I heard the words, her father from Proietti, and incapable and inefficient—at least I believed—from the other man. The daughter, with much spirit, moved immediately to the two men and joined the argument. The older woman, by resemblance the gentleman’s mother, planted her hands on her walking stick and glowered at us all. Occasionally she interjected a word or two, and the shouting would pause, only to resume when she fell silent, her mouth in a hard line.
I concluded, as the voices rose, that this was a private house, owned or leased by the gentleman. No landlord came rushing in to complain, and no neighbors in other rooms shouted about the noise.
The gentleman eventually swung to me, a frown on his face. Proietti’s daughter also shot a puzzled glance at me, clearly wondering who I was and why I’d brought along a ruffian.
The man directed a string of words at me. He didn’t snarl or behave like a boor—he was angry but held himself more in check than did Proietti.
Proietti barked something at him, and the older gentleman’s words slid smoothly into English.
“Why have you come here?” he demanded of me.
I gave him a polite bow but kept my tones cool. “A gentleman asked my assistance to retrieve his daughter. I could hardly decline.”
The man’s face creased with displeasure. “You know nothing of this. I have not stolen her away, and my mother, a worthy chaperone, lives here with me.” He gestured to the woman on the chair, who by her expression understood every word.
“He is married to another,” Proietti snapped. “A blackguard, as I told you.”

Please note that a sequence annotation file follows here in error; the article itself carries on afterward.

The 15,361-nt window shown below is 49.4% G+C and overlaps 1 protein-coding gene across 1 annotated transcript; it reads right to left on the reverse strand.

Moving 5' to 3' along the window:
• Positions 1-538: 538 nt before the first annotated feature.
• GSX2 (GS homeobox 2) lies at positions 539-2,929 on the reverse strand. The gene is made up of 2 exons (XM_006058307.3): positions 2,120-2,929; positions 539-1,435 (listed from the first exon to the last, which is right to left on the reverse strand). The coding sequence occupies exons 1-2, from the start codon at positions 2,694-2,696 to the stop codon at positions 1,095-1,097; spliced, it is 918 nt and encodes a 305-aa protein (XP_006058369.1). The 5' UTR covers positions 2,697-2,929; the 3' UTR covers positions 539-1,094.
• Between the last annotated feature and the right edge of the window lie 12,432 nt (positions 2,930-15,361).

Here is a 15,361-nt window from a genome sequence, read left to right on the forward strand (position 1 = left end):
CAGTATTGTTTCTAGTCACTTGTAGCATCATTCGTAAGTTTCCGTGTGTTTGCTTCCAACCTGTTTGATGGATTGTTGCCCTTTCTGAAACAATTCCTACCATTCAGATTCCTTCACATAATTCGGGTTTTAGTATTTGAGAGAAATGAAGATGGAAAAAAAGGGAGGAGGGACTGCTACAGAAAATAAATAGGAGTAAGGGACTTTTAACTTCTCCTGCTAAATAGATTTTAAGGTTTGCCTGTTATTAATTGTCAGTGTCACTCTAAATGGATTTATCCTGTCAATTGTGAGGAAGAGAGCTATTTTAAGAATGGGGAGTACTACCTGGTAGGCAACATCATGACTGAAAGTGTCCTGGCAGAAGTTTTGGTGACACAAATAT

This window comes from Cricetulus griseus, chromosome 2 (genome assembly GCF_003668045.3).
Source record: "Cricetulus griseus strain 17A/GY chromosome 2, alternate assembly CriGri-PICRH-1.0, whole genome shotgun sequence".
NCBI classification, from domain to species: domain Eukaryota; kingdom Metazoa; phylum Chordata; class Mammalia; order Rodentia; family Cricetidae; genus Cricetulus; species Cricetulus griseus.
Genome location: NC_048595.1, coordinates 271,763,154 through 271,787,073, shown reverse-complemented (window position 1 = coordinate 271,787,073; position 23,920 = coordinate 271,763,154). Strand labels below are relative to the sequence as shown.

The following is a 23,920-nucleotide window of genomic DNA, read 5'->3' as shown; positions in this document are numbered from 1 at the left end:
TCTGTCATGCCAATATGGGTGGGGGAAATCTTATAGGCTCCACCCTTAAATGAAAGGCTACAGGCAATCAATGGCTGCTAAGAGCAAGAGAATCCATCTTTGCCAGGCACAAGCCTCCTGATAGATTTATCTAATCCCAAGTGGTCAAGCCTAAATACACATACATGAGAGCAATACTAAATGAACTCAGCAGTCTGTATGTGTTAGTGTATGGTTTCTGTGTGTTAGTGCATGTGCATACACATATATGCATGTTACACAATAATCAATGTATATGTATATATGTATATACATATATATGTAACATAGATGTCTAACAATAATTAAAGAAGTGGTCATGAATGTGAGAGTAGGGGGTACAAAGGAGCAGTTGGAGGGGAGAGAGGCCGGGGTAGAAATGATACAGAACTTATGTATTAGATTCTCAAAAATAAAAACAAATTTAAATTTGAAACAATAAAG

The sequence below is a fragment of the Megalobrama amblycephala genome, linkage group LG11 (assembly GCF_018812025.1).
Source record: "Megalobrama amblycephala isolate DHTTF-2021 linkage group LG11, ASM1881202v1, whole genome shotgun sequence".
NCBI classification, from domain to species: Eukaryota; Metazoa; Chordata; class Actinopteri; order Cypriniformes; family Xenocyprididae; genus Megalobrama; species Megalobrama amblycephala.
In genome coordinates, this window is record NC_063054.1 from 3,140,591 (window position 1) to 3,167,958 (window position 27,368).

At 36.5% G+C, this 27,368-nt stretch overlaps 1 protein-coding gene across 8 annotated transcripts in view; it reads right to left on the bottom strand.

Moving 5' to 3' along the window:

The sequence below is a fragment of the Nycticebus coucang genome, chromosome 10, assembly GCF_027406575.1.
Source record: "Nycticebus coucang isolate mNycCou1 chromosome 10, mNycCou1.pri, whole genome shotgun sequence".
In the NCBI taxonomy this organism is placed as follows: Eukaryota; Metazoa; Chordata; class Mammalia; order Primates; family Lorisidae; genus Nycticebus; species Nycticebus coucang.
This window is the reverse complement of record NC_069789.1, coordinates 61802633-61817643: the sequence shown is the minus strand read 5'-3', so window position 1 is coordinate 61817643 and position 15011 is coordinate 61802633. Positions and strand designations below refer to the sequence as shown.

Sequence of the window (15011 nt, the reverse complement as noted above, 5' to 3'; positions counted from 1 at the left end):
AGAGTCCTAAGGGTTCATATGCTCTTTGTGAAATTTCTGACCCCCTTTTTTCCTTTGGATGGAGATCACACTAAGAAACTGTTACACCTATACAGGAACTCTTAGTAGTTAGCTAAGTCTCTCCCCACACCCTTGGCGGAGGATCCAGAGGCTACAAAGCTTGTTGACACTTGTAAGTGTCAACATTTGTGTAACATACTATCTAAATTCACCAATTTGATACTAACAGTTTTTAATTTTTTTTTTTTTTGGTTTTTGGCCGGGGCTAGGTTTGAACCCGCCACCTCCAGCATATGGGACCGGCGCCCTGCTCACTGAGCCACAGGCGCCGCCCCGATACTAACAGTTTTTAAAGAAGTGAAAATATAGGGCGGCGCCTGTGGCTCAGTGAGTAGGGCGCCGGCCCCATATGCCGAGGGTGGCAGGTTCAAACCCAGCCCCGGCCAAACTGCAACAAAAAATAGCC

The gentleman’s chilly demeanor reminded me of James Denis—Denis being a criminal overlord in London. Could this man be as dangerous?
The gentleman lifted his hand. “My marriage is nothing to concern you.”
I wondered if he planned to divorce his wife for this lively young woman. I wasn’t certain of the laws regarding marriage in the Papal States, where Rome was located, but I was certain they’d be strict. I’d read that during Bonaparte’s occupation he’d instigated many reforms over the whole of the Italian peninsula, including legalizing divorce. But once he was gone, I believed laws had returned to what they’d been prior to his invasion.
However, this gentleman could be implying that his wife was at death’s door—if so, he was rather callously choosing her successor.
“You have no right to keep my daughter,” Proietti snarled.
The older woman spoke from the sofa, her English even better than her son’s. “She is a guest. My guest.”
The gentleman’s voice grew stern, its iciness deepening. “My mother has invited Signorina Proietti to stay in my home, and Signorina Proietti has made the choice to do so.”
Proietti switched to Italian to appeal to his daughter. I did not understand much, but I knew he was asking her to come home with him.